The Winter Garden: 250 Varieties of Cold Hardy Plants, Growing Strong!

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Ta-da! The winter garden and low tunnels are up and growing!

Ta-da! The winter garden and low tunnels are up and growing!


What do you get when you add 250 winter vegetable varieties + 20,000 square feet of Gro-Guard fabric row cover + 230 pieces of 1/2 inch metal conduit bent into low tunnels + 150 pieces of 9 gauge wire bent into mini-hoops + 2 fun-loving kids?

One very tired, but very happy, Mother.

Despite my absence from the blog for the past few months, I’ve been working hard for all of us while I’ve been away.

A little over 250 varieties of winter vegetables and herbs are growing, not just for the benefit of my family, but for YOUR future benefit as you follow along and watch how they perform.

In addition to getting the winter garden planted and ready for the winter months, I’ve also been finishing the book. That’s right… Garden Under Cover will be out by the end of the month! I can’t tell you how excited I am to share it with you.

Since all of my writing energy is focused elsewhere at the moment, I thought you would enjoy some video tours of our farm to hold you over. This is where all of the winter gardening experiments happen these days, now that we’ve moved from our hillside lot in the city, to a hollow in the country. After all, if a picture is worth a thousand words, a video must be worth infinitely more. These videos should give you a sense of the size and scope of this year’s winter gardening trials, as well as what gardening with low tunnels looks like if you’ve never done it before. You’ll note that in the first video, taken November 16th, there’s not a single low tunnel up in the garden, even though our first frosts started arriving on October 18th. That’s because I’ve found that vegetables become much more cold hardy (and flavorful) when they aren’t “babied” with row covers — when temperature forecasts start calling for the low 20s F (<-4 C), that’s when I start covering the garden. Our temperatures have been as low as 17 F (-8 C) so far this season, and only about 50% of the garden has been covered to this point, simply because these temperatures, although low, aren’t a danger zone for many varieties yet. Don’t believe me? Check out the videos to see how these plants freeze and rebound.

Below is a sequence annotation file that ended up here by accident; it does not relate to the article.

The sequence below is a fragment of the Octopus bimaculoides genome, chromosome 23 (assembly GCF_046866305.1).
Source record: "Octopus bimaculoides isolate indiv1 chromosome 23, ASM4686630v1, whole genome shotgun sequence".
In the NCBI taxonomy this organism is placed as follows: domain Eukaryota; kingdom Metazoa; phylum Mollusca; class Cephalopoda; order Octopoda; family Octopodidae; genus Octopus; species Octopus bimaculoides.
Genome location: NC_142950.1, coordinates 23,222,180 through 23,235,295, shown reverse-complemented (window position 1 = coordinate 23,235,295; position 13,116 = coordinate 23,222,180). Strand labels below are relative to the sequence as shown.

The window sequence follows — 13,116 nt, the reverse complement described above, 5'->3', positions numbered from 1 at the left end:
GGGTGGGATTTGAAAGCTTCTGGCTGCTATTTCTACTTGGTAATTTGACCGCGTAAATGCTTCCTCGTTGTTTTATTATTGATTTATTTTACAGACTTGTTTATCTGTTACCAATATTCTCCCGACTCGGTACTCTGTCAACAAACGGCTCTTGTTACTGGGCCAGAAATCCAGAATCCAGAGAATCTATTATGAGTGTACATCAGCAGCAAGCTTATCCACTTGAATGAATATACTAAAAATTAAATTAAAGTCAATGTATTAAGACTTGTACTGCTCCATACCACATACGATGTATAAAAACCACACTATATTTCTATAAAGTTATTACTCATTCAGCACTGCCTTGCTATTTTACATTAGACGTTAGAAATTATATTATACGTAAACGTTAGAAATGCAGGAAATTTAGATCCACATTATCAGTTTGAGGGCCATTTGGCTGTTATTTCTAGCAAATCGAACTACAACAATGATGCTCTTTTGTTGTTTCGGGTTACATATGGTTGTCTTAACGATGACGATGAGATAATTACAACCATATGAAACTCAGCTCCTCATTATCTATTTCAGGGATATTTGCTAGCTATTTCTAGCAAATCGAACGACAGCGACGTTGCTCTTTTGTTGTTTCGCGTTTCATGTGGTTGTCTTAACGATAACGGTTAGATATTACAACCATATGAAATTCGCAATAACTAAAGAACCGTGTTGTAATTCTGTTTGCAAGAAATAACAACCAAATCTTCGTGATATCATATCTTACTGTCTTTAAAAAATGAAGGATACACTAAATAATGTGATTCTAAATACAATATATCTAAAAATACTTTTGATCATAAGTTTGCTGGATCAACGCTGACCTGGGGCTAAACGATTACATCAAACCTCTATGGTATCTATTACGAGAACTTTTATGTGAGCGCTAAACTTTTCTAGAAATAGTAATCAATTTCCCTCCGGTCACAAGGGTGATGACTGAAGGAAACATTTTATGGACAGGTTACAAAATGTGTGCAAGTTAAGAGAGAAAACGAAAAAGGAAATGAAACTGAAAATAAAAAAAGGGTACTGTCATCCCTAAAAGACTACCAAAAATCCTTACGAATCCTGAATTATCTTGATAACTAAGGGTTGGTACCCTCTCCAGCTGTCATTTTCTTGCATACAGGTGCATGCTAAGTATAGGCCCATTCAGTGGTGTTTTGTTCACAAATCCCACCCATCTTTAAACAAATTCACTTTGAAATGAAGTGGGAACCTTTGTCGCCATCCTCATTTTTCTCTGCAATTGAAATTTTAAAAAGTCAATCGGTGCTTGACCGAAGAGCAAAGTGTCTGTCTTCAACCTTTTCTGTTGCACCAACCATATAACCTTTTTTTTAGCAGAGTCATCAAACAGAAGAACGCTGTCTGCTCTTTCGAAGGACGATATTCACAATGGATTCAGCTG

And if you want to see more videos from our farm, feel free to check out my YouTube channel — I’m doing my best to maintain a video series of some of the vegetable trials and sustainable growing practices that we’re using in our new market garden. Interested in photos and short reports on some of the ~250 vegetable varieties that I’m growing? I post those on my Facebook page on a regular basis, so feel free to follow along!

So… it’s time for a little less talk, and a lot more action. Welcome to Four Petal Farm!


Want to learn more about gardening in winter?

I’ve got lots of winter gardening resources under the tab at the top of the page, or please sign up to be notified when my book, Garden Under Cover: Low Tunnel Winter Vegetable Production, is published. Alternatively, check out the following resources that I personally enjoy — these affiliate links cost nothing extra to you, but help support this blog:



  1. darlenehrichardson

    December 5, 2015 at 1:05 pm

    I loved the videos. Absolutely amazing!

  2. Texan

    December 5, 2015 at 4:29 pm

    The videos were so great. Really interesting to see the frozen plants and then after they thaw.
    All those wonderful veggies made me hungry! :O)
    Congratulations on your book, I will be watching for it!
    I recently took up Facebook, found you. I am Marie Sandy on FB.
    I should uncover my rows I think given what you said about them being more tasty if not babied. We have had a couple of light freezes but the days are nice and I should uncover the rows! Thanks
    I look forward to watching the trials on all these varieties you tried out!

    • Cathy

      December 6, 2015 at 10:00 am

      You’ve been such a long-time commenter here… it’s great to make the connection with you on Facebook, too! Thanks for connecting the dots for me. 🙂

  3. kimberly

    December 6, 2015 at 3:22 am

    Love the video. Glad I didn’t throw the row cover on yet.

  4. JessB

    December 6, 2015 at 11:04 am

    So excited for a new post! I’ve been stalking the blog for one. 🙂